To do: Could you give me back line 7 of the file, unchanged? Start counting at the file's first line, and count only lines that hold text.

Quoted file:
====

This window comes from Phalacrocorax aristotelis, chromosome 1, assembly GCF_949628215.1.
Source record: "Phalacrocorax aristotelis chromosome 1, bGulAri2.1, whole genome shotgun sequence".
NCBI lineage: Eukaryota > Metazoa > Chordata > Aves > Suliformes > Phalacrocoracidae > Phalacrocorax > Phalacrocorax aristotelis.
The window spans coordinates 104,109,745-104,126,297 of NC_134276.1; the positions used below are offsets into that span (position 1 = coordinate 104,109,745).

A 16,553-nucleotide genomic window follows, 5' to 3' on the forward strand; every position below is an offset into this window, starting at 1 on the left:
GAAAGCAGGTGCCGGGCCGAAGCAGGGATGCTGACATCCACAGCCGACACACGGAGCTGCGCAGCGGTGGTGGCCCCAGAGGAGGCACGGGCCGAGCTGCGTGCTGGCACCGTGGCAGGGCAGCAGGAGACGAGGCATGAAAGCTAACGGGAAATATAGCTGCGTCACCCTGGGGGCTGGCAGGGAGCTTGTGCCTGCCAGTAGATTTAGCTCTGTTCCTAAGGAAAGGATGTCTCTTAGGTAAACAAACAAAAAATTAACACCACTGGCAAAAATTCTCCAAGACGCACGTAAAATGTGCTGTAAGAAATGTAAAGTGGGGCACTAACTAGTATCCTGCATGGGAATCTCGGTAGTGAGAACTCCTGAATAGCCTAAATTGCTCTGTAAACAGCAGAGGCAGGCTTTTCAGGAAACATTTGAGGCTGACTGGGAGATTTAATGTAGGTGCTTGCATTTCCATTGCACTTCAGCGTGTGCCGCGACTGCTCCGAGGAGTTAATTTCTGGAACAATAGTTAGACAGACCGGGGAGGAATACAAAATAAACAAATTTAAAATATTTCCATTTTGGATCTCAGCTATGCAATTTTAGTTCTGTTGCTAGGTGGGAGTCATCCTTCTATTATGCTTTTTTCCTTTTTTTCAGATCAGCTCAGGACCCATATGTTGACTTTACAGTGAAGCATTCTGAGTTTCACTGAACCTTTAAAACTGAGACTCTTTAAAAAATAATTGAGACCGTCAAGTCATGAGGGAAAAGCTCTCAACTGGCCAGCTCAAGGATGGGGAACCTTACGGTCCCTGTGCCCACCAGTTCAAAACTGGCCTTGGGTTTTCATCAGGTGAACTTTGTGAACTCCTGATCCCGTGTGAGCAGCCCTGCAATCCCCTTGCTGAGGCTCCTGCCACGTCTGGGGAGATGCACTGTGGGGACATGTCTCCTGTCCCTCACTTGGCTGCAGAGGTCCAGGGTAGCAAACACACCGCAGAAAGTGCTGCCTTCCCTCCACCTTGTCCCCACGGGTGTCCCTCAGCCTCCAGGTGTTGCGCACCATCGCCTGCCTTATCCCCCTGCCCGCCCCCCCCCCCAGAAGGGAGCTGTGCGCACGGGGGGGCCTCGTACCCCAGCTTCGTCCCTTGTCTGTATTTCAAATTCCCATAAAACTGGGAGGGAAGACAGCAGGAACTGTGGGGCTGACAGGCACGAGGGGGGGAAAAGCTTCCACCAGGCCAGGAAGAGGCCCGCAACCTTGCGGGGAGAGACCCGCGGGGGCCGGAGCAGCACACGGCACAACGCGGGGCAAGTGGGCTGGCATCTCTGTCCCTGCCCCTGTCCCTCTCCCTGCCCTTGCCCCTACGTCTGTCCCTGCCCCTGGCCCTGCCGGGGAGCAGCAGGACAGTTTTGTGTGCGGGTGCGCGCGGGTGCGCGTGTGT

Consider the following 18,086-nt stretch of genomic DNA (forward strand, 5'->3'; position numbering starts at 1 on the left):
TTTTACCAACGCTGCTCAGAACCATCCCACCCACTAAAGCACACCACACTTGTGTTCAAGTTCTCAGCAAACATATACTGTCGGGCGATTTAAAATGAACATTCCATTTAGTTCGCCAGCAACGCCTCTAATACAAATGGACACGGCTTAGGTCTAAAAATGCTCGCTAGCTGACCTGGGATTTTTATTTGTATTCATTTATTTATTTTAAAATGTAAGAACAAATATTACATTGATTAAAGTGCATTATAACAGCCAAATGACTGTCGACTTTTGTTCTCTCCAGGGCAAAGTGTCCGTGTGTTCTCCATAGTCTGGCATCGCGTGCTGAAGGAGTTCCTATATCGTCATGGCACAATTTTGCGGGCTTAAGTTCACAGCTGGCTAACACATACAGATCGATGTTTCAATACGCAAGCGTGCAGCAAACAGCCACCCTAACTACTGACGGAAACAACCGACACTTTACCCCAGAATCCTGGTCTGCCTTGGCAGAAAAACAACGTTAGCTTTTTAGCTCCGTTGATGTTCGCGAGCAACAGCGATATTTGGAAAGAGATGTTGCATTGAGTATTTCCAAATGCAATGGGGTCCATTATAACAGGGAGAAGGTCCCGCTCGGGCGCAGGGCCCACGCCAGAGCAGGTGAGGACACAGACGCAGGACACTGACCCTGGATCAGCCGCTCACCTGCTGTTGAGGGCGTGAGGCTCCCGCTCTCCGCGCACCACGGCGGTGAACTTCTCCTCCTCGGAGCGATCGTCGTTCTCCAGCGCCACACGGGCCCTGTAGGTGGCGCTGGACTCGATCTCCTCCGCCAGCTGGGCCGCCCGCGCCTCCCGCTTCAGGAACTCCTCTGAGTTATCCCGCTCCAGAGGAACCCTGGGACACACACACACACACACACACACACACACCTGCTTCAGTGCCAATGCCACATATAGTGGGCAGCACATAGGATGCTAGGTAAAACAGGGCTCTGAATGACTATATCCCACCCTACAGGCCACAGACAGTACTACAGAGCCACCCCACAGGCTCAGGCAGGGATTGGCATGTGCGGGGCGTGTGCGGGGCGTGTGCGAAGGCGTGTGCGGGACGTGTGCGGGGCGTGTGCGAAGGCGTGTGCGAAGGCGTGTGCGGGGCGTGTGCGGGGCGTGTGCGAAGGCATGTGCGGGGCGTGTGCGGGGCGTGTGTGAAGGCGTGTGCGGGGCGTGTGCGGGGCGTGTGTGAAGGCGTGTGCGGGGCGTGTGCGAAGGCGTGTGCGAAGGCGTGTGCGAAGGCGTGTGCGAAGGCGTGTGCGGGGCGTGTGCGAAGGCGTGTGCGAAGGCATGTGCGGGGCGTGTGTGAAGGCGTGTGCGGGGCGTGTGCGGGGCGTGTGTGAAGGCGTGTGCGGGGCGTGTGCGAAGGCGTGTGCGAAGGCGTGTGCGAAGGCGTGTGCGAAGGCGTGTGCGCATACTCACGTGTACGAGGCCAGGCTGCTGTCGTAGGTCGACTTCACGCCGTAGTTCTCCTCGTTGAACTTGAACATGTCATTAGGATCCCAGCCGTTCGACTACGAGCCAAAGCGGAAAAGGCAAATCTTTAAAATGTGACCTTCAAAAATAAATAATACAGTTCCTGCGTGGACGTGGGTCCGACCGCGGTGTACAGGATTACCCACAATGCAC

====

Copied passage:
Consider the following 18,086-nt stretch of genomic DNA (forward strand, 5'->3'; position numbering starts at 1 on the left):